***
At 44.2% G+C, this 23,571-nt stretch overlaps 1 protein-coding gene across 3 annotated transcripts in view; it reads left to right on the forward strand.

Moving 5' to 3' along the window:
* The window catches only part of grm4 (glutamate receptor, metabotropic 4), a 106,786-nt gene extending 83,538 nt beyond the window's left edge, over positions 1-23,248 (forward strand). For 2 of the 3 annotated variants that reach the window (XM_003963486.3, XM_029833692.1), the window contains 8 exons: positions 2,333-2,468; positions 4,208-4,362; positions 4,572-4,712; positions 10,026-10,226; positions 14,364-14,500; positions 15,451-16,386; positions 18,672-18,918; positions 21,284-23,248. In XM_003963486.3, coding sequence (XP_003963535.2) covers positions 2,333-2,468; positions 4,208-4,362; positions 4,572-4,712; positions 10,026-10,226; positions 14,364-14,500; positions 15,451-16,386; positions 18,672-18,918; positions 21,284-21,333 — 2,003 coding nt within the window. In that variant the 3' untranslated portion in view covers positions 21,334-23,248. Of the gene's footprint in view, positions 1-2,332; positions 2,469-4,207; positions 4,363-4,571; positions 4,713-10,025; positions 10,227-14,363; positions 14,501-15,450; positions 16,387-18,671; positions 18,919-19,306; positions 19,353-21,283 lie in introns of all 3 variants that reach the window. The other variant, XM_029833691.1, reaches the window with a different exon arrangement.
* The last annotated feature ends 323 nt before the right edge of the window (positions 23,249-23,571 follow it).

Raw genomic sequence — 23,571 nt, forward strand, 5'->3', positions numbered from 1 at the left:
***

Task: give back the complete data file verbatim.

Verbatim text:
At 44.2% G+C, this 23,571-nt stretch overlaps 1 protein-coding gene across 3 annotated transcripts in view; it reads left to right on the forward strand.

Moving 5' to 3' along the window:
* The window catches only part of grm4 (glutamate receptor, metabotropic 4), a 106,786-nt gene extending 83,538 nt beyond the window's left edge, over positions 1-23,248 (forward strand). For 2 of the 3 annotated variants that reach the window (XM_003963486.3, XM_029833692.1), the window contains 8 exons: positions 2,333-2,468; positions 4,208-4,362; positions 4,572-4,712; positions 10,026-10,226; positions 14,364-14,500; positions 15,451-16,386; positions 18,672-18,918; positions 21,284-23,248. In XM_003963486.3, coding sequence (XP_003963535.2) covers positions 2,333-2,468; positions 4,208-4,362; positions 4,572-4,712; positions 10,026-10,226; positions 14,364-14,500; positions 15,451-16,386; positions 18,672-18,918; positions 21,284-21,333 — 2,003 coding nt within the window. In that variant the 3' untranslated portion in view covers positions 21,334-23,248. Of the gene's footprint in view, positions 1-2,332; positions 2,469-4,207; positions 4,363-4,571; positions 4,713-10,025; positions 10,227-14,363; positions 14,501-15,450; positions 16,387-18,671; positions 18,919-19,306; positions 19,353-21,283 lie in introns of all 3 variants that reach the window. The other variant, XM_029833691.1, reaches the window with a different exon arrangement.
* The last annotated feature ends 323 nt before the right edge of the window (positions 23,249-23,571 follow it).

Raw genomic sequence — 23,571 nt, forward strand, 5'->3', positions numbered from 1 at the left: